Ancient drama is great because it is true. The humour is true, the fine analysis of the human condition is true, the problems, conundrums and paradoxes it reveals are all true. We still go back to them. And not just for Freudian explorations, but also for entertainment/problematisations and for a sense that the stuff they explore is still with us today.
I can hardly be more dramatic when I say that all humanity is contained in the few tragedies that have survived from the ancient Greek world. Only a few because far more were produced – but time, that ceaseless lackey to eternity, is also the great destroyer of worlds. Or the minister to their eternal silence.
In ancient tragedy, all human pulsions, desires, weaknesses, strengths, challenges, fears and terrors meet. Questions are asked, but no answers are given. The ancient muses were inquisitive, but not moralising. Sophocles doesn’t tell you what to do when you act blindly, though thinking you’re following an insight, like in Oedipus Rex. Euripides offers you the option of radical revenge, Medea-style, but reveals the cost involved.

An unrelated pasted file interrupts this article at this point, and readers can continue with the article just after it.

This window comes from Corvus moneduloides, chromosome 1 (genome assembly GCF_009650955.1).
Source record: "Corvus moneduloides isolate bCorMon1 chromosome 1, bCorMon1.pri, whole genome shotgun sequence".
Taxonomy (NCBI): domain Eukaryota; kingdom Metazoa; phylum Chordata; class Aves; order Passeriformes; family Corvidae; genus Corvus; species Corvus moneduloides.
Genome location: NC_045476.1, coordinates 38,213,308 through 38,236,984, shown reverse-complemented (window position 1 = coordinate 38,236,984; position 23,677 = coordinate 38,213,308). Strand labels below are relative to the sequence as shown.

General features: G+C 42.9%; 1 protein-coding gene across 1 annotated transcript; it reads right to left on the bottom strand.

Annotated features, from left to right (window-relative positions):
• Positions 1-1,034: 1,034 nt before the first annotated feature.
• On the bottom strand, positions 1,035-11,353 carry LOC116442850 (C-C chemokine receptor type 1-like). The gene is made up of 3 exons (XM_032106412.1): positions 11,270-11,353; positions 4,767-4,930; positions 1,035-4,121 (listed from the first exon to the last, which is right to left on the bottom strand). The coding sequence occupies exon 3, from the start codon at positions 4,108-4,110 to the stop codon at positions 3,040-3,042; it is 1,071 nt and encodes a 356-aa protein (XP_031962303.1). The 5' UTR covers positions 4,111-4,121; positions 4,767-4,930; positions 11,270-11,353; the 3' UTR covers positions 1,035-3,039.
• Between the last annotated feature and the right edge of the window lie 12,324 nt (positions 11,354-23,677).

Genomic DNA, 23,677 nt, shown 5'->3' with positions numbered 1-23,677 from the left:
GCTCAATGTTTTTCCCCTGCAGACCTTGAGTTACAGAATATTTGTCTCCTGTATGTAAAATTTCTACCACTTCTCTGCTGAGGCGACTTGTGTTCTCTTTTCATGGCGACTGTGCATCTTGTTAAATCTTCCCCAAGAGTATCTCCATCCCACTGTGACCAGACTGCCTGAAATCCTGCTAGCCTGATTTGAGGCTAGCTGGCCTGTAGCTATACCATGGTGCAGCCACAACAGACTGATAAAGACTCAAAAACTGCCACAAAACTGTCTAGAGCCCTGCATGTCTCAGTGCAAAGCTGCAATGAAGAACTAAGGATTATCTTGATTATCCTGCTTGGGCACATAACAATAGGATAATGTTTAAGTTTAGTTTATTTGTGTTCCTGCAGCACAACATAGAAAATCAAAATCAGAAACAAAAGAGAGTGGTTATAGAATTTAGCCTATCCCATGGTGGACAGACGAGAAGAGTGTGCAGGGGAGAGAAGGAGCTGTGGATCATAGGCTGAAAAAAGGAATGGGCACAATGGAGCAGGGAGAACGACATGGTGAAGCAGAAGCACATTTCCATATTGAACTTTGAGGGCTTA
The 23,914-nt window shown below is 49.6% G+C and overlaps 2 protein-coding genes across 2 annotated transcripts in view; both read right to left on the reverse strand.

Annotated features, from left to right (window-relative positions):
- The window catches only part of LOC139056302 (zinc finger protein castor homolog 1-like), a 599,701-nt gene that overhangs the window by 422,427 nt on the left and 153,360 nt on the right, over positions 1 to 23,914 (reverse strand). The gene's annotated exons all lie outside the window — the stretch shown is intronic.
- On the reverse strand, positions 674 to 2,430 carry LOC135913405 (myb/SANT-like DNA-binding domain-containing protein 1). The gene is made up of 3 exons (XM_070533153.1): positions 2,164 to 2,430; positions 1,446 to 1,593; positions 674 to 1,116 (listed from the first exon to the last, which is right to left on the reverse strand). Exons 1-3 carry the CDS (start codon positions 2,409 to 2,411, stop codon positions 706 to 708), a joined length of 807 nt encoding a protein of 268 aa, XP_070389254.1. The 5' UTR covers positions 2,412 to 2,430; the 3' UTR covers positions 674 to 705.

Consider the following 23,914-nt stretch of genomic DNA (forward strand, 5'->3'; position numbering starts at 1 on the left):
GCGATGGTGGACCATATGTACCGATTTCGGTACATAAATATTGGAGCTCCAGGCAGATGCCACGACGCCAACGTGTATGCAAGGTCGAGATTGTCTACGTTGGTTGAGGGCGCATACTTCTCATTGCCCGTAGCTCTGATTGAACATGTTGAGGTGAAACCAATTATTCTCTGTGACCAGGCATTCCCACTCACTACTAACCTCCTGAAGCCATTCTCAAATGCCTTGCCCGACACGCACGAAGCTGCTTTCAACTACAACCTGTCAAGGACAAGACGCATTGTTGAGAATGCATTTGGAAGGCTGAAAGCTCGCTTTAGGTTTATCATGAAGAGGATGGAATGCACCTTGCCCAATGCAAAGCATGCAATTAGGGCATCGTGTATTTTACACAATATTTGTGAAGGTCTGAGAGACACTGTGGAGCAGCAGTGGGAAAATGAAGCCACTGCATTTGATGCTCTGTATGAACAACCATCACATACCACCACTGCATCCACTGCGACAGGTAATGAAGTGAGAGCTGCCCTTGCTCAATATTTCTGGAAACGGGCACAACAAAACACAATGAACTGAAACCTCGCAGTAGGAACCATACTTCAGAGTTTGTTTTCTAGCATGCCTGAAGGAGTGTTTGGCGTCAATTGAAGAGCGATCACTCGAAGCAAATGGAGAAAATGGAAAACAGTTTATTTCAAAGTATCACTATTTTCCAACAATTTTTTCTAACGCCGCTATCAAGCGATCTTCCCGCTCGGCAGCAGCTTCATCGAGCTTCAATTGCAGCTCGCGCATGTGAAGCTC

Ancient drama puts forward a model of humanity built on agency and suffering. There is no act without a bill attached to it. And we may not always have the right currency to settle it.
After 2,500 years, the questions are still being asked. The Sphynx is blocking the road, its riddles befuddling the path to self-knowledge and self-transcendence.
And we are likely to ask the same questions for as long as there are voices to rise in defiance and settle in acceptance. Only the answers will always be different.
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